The picturesque Mussenden Temple and Downhill Demesne were once the home of the wealthy and flamboyantly eccentric Earl Bishop of Derry, Fredrick Augustus Hervey (1730–1803). Hervey was an ostentatious character, who travelled widely in Italy where he developed a love for the classics, art and geology. He was born in Suffolk, the third son of John Hervey, Baron Hervey of Ickworth. As a third son, he saw his path to prestige through the church, and set about cultivating a career. He was appointed chaplain to King George III, but when his older brother was appointed Lord Lieutenant of Ireland, it opened up new opportunities for the ambitious Frederick. He was not a louche layabout, when first appointed to the bishopric of Cloyne he took his responsibilities seriously, and endeavoured to better the situation both for his diocese as much as for himself. He was promoted to the diocese of Derry by 1768, and he invested large sums available in public improvements. He built a bridge across the River Foyle and restored St Columb’s Cathedral. His efforts were rewarded when he was presented the Freedom of Londonderry in 1770. One of Bishop Hervey’s aims was to better the situation of Catholics, and his attempted method of doing so was to establish an oath of allegiance that Catholics could swear that diluted their allegiance to Rome while strengthening their allegiance to the English Crown. Hervey became the Earl of Bristol on the death of his brother in 1779. This brought him great wealth, and set him on the path to building his grand estate at Downhill Demesne and Mussenden Temple.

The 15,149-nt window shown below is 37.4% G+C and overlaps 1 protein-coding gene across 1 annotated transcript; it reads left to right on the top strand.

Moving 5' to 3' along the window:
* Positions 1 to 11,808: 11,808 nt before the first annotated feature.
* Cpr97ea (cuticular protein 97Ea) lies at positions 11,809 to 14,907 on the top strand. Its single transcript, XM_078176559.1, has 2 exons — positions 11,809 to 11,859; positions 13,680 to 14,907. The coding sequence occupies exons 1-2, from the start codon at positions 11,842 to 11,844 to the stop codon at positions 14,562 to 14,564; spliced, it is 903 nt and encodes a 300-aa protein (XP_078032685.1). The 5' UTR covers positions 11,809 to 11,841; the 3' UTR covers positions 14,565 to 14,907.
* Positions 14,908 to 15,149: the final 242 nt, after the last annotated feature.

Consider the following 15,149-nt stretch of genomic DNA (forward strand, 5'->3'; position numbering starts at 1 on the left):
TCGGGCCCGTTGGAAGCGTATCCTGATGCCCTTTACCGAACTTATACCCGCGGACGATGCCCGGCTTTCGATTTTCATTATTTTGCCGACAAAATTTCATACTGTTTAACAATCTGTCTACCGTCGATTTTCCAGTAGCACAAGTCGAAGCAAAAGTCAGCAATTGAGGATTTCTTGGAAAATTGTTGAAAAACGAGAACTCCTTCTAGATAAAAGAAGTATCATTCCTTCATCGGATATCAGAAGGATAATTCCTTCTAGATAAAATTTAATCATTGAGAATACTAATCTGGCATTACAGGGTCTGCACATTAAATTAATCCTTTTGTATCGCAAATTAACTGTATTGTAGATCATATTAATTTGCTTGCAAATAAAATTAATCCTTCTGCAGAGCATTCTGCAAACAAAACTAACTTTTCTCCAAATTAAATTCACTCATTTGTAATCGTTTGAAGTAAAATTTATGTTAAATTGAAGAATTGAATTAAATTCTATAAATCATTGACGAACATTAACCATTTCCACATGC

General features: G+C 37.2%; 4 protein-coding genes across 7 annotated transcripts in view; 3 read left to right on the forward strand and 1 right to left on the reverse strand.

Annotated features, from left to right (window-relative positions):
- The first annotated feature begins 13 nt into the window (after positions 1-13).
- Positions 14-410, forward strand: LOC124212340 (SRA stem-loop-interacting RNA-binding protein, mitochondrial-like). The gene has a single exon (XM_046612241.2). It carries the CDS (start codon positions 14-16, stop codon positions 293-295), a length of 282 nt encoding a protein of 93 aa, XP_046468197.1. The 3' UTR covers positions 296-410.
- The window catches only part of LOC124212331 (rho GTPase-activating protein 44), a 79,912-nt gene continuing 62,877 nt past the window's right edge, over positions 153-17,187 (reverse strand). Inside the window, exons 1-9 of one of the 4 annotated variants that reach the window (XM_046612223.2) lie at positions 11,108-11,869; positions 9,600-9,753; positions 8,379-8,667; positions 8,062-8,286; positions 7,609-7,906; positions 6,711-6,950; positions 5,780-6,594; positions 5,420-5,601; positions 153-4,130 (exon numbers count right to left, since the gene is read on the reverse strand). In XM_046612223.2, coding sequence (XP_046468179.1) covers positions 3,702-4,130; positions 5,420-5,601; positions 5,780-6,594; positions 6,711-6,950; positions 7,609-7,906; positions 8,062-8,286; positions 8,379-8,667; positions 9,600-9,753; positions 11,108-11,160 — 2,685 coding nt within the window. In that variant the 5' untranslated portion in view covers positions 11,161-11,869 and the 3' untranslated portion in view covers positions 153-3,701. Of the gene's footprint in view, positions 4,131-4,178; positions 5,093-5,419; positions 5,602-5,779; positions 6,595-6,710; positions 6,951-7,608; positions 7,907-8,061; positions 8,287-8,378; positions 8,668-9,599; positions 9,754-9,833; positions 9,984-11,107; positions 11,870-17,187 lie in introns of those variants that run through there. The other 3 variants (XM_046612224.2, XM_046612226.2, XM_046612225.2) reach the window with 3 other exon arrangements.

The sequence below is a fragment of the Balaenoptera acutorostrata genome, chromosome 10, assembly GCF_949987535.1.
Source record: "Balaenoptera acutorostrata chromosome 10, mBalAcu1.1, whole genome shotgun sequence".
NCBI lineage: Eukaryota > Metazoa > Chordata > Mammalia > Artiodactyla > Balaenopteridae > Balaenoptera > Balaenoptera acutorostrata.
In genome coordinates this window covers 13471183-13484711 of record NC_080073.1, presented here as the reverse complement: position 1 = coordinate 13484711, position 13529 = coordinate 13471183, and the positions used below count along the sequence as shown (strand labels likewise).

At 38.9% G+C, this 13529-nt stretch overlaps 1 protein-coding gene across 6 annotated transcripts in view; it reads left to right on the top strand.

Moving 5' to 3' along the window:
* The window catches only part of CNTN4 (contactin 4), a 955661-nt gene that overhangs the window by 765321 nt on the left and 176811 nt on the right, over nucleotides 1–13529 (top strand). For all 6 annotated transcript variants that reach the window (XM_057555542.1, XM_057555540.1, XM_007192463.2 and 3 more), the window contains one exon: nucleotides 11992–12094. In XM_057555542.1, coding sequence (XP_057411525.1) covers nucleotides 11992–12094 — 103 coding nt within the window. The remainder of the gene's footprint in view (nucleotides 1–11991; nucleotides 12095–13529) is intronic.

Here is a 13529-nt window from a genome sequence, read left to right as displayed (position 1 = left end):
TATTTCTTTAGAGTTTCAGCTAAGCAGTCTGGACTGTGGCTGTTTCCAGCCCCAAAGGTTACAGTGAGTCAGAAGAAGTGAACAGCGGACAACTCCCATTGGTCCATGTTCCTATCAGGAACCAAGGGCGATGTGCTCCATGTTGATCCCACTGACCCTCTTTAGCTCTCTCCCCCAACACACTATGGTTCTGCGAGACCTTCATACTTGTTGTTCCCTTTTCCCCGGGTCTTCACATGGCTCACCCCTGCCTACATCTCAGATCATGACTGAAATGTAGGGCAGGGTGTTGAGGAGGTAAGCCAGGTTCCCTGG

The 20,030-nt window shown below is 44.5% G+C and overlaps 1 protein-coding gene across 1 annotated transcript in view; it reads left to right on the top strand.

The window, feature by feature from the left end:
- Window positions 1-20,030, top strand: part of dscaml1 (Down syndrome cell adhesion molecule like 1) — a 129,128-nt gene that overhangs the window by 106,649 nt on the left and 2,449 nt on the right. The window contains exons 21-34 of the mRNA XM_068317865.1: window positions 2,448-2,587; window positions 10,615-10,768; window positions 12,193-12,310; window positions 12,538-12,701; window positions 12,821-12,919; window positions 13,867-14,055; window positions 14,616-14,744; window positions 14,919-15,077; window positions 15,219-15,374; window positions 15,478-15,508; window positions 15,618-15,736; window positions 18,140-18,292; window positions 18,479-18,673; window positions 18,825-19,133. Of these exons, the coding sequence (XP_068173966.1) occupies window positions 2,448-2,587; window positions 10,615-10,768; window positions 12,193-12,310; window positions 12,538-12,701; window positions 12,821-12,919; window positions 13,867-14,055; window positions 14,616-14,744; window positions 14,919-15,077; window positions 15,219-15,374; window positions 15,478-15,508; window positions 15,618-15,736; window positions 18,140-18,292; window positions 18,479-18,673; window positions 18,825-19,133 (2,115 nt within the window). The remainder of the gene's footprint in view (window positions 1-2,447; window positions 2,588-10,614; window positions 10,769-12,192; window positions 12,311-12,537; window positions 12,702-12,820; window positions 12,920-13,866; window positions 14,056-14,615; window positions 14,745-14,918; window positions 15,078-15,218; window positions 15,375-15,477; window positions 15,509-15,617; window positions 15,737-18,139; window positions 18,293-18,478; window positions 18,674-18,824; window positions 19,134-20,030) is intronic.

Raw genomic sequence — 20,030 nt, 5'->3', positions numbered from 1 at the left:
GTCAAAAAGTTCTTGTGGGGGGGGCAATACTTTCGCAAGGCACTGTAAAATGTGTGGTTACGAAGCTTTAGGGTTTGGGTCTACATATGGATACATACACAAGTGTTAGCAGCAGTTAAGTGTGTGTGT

He chose the beautifully dramatic headland of Downhill in County Derry to build his grand country house. He spent a fortune on the finest architects and designers, said to include Michael Shanahan, James Wyatt and the noted Italian architect, Placido Columbani. His gallery at Downhill is said to have contained works by Raphael, Murrillo, Titian and Rembrandt. Remarkable evidence for Bishop Hervey’s taste in Classical culture was revealed during works by the Ulster Archaeological Society on behalf of the National Trust. As well as revealing original cobbled surfaces and a number of architectural fragments and features, they discovered a sculptured stone head, which appears to be a Roman portrait dating to AD 161-196, of either the Emperor Marcus Aurelius or his son Commodus. This was likely purchased by the Earl Bishop in Italy, while on one of his grand European tours. It is a tangible reminder of the opulence that once graced the interior of this palace.
For practical information about visiting this site Click Here